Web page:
The state also announced its first known case of the new coronavirus variant first detected in the UK. California’s governor, Gavin Newsom, said he had just learned of the finding of a southern California case on Wednesday.
He announced it during an online conversation with Dr Anthony Fauci, the nation’s leading infectious disease expert. Fauci said: “I don’t think Californians should think that this is odd, it’s to be expected.” At least one other case has also been detected in Colorado.
California’s case rate is now far outpacing every other state in the US, and a catastrophic surge in Los Angeles county is forcing hospitals to turn away ambulances and make plans to ration care. The state’s new single-day record for deaths is equivalent to one death every three minutes, according to LA Times data, which shows more than half of the fatalities are in LA.
The crisis is only expected to get worse as holiday travel and celebrations for Christmas and New Year’s Eve further spread the virus and crush the hospital system in the coming weeks. The state has reported more than 5,300 Covid deaths this month, exceeding the monthly record of 3,800 fatalities in August.
On Wednesday, California surpassed the grim milestone of more than 25,000 deaths, with LA county recording a total of more than 10,000 fatalities since the start of the pandemic.
With intensive care units already at capacity across southern California, the state extended lockdown restrictions on Tuesday for the region, keeping restaurants closed for in-person dining and urging residents to stay home and avoid travel.
In LA, at least 90% of the county’s hospitals have been so overrun with Covid patients that they have had to divert ambulances to other medical centers, officials said. The county has also reported a record of more than 7,000 hospitalizations in a day, a nearly 1,000% increase from two months ago.
Dr Mark Ghaly, the state’s health and human services secretary, said that hospitals are devising plans for “crisis care”, which could involve rationing of treatment and supplies to the sickest patients.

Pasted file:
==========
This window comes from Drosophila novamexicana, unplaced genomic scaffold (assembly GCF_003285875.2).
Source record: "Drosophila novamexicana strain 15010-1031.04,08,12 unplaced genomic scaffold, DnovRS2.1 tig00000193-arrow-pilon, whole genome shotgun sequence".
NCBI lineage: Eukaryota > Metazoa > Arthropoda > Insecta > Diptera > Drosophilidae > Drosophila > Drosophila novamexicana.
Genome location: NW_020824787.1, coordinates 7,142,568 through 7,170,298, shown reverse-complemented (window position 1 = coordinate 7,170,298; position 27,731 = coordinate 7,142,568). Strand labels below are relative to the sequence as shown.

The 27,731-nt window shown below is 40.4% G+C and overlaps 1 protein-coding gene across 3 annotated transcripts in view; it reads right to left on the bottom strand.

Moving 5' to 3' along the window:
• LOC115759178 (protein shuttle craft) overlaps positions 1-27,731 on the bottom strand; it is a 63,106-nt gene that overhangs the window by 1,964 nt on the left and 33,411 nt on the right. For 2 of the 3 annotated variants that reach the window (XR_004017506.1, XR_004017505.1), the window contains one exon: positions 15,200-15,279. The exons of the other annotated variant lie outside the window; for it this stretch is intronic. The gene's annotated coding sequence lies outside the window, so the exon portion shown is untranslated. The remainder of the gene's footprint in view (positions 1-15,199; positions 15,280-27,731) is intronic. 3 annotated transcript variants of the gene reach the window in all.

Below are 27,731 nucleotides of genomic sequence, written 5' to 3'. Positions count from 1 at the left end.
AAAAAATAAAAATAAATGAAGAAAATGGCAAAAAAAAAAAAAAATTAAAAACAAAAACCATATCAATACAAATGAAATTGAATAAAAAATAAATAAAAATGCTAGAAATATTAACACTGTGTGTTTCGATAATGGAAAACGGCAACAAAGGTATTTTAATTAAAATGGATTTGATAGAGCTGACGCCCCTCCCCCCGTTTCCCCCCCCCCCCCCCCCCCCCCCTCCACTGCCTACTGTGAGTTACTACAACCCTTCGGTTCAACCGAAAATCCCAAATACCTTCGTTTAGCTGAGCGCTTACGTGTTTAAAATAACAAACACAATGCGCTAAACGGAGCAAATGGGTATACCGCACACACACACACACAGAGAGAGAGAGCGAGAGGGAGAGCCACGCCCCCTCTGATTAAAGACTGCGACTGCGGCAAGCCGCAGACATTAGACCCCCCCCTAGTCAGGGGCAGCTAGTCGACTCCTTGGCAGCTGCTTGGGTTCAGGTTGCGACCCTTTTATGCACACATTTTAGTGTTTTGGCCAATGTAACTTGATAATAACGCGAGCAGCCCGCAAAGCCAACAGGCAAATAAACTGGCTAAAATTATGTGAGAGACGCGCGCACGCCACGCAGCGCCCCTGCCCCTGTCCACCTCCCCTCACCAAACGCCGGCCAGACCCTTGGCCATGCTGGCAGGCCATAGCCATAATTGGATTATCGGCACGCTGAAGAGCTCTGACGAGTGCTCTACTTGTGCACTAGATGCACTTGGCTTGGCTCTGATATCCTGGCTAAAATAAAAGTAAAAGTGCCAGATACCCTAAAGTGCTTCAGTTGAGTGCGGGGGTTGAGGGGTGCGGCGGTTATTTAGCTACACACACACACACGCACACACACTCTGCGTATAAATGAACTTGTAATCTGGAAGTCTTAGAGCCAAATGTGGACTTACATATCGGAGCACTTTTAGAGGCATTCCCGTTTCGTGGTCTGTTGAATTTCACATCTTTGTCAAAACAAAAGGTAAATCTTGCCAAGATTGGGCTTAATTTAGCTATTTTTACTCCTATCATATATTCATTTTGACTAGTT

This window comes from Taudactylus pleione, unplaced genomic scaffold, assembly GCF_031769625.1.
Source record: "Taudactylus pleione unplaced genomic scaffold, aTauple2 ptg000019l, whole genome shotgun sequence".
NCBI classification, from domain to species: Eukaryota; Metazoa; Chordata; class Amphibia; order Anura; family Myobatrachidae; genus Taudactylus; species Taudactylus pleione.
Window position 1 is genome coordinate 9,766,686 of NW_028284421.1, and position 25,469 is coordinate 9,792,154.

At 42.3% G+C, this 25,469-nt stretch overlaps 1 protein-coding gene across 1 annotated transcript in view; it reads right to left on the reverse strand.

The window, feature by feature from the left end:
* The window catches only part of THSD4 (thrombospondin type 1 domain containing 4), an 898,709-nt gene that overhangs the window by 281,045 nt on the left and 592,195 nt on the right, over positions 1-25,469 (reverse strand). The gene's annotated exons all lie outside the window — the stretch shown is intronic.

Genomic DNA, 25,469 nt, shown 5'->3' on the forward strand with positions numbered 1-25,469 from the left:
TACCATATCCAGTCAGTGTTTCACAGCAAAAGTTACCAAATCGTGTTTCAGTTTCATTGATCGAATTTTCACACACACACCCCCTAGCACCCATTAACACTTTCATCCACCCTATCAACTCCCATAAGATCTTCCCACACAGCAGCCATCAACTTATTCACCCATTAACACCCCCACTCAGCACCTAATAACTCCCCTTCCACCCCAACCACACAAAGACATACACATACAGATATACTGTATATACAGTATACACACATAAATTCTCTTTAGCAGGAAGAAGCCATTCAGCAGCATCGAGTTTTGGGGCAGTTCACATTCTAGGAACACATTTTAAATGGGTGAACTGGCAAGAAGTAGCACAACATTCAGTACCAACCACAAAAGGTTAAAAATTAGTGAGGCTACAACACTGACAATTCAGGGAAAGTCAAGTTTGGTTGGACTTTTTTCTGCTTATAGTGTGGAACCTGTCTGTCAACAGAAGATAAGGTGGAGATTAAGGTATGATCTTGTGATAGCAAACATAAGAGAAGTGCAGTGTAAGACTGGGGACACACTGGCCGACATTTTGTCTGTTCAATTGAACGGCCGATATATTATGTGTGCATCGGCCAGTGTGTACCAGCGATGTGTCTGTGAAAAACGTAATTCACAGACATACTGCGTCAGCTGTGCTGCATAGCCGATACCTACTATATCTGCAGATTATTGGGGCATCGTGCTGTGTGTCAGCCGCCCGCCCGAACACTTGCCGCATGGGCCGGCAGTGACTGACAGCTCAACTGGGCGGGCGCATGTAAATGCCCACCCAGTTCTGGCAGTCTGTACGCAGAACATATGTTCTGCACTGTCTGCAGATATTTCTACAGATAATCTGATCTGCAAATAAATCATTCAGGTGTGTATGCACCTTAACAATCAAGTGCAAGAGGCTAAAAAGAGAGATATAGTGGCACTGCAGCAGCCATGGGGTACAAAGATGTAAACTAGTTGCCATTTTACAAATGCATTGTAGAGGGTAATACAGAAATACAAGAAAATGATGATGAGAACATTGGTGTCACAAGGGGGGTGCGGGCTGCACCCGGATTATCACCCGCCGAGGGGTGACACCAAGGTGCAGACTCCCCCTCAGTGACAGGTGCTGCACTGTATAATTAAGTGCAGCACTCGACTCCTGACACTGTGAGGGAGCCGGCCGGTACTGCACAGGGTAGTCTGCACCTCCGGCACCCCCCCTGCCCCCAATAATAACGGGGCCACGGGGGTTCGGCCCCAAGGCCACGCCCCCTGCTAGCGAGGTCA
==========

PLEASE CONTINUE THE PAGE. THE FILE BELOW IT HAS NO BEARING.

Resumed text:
While no hospital has reported that level of crisis yet, they are preparing for dire scenarios where doctors may have to make unthinkable choices about how to use limited resources, Ghaly said in a briefing: “We could see the worst of it in early January … And most of the hospital leaders I’ve talked to in southern California are bracing for exactly that.”
The situation inside some hospitals is deteriorating so rapidly that some facilities are experiencing a shortage in oxygen supply, with at least five LA hospitals declaring an internal disaster over the weekend, closing to all ambulance traffic, the LA Times reported. Near the border, San Diego hospitals reported this week that they are running out of morgue space.
The hospitals that are most overrun are those that serve lower-income communities of color, particularly in parts of south LA, a reminder that the pandemic has been especially devastating for Black and Latino residents who have been forced to continue their essential work jobs in dangerous conditions. Racial disparities in the toll of the virus have dramatically worsened this month in LA, officials said.
On Wednesday, Newsom also announced $2bn funding for education, encouraging schools to resume in-person instruction in early spring and outlining a plan to promote Covid testing and other precautions. The governor’s plan prioritizes the youngest elementary students, although schools in regions hard hit by Covid will be slower to reopen.
Elsewhere in the US, Texas hit a record-high of 11,351 hospitalizations on Tuesday, which also saw 26,990 new cases.
Victoria Bekiempis and agencies contributed reporting